Since, we know that norepinephrine, in the right amounts and at the right time, is essential for optimal mental and physical health, it warrants a brief overview of some of the ways its production and actions may be altered. I won’t get into the specifics of disease processes and treatments. Just be aware that depression, anxiety, blood pressure problems, heart rate issues, and many other illness can be attributed, at least partially, to the deregulation of norepinephrine production and function in the body. We’ll address the specifics of disease processes and treatments related to adrenal function in another article in the future, but I want you to have a basic understanding of how norepinephrine production and function might be changed.
First we need tyrosine available to make dopamine and eventually norepinephrine. If we don’t have enough of the raw materials we can’t make the hormone. Tyrosine is considered a conditionally essential amino acid. Most of the time, we do not need to actually ingest foods high in tyrosine. We can use phenylalanine, another amino acid that must be ingested, to make tyrosine. However, if the diet is lacking in phenylalanine then tyrosine is considered essential and we will need either supplementation or diet to be changed to include foods higher in phenylalanine and tyrosine. Foods high in phenylalanine include meat, fish, and some dairy like cottage cheese. Foods high in tyrosine include meat and dairy as well as bananas and seaweed.
I mentioned above there are substances that can influence or inhibit the release of norepinephrine from the synaptic vesicle. These are called release modulators and can be broken down into inhibitory and stimulatory modulators. Substances like dopamine, acetylcholine, norepinephrine itself, epinephrine, 5-HT, adenosine, histamine, ATP, and enkaphalin cause the body to reduce the release of norepinephrine. This might seem weird since some of these are stress hormones and why would norepinephrine itself decrease its on release. To put it simply, once the body has enough of these hormones circulating, it will down regulate the release of more in order to maintain or return to homeostasis. Epinephrine (tricky devil, playing both sides) and angiotensin II both increase norepinephrine release.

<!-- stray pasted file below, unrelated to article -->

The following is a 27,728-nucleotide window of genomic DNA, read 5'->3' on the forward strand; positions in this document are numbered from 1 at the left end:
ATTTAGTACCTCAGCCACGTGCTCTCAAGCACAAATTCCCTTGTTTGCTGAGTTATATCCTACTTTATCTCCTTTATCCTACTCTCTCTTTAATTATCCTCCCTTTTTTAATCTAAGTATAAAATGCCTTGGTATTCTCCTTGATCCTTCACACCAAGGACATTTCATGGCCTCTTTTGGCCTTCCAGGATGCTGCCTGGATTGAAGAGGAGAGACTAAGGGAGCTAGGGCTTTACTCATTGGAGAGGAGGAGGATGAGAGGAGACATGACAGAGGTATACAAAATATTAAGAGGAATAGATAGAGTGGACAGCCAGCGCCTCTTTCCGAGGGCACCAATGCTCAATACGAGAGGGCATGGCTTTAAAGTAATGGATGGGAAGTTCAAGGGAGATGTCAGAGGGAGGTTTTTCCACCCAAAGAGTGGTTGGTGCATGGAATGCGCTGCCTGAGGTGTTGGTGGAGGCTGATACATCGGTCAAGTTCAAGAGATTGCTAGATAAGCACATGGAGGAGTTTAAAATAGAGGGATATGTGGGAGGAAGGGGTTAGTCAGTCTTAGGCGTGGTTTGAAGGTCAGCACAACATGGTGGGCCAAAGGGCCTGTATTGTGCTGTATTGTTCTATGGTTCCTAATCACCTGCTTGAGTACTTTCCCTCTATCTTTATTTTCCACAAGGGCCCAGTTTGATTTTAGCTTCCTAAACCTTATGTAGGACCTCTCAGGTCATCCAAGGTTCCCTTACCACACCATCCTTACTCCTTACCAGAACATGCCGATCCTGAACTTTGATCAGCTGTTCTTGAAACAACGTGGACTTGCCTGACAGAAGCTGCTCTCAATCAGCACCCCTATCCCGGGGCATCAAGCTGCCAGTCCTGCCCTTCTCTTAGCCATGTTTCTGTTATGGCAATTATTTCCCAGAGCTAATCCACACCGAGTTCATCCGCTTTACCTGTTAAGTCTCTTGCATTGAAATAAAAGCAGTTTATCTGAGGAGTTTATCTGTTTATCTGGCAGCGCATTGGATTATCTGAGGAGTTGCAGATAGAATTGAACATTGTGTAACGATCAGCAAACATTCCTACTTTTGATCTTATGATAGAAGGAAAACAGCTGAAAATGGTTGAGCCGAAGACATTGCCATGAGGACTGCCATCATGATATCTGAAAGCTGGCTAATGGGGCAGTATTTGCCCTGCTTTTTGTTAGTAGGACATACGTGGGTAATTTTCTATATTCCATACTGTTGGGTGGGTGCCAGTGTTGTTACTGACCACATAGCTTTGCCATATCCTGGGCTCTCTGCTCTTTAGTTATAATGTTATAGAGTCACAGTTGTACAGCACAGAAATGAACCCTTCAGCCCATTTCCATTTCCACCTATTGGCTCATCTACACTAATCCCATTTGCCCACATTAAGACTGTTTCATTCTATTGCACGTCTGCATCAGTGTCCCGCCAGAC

There are also substances that can alter the way norepinephrine’s actions are terminated, either by changing how norepinephrine binds with receptors or how it is taken up and out of the system. The results can either be an increase or decrease of its actions causing increased or decreased circulating norepinephrine or an increase or decrease in its ability to bind to receptors an initiate its effects. Drugs like cocaine, amphetamines, and antidepressants alter the reuptake of norepinephrine. Alpha and beta blockers (also drugs) alter how norepinephrine binds with receptors.
So, there’s a lot that can go wrong when you look at all the things that can interfere with proper production and function of norepinephrine. We know that we want our norepinephrine production to be on point. Not too much. Not too little. Without that balance we develop problems involving our moods, energy levels (adrenal fatigue), blood pressure, and more. All of which can negatively affect your fitness, ability to reach your goals, and ability to enjoy your workouts.
Are there ways in which you might need to examine your stress hormones? Next week, we’ll discuss another piece of the adrenal puzzle.
1. Introduction to Autonomic Pharmacology. Elsevier International, (accessed February 28, 2013).
2. Rice University, "Norepinephrine." Accessed February 28, 2013.
Photos courtesy of Shutterstock.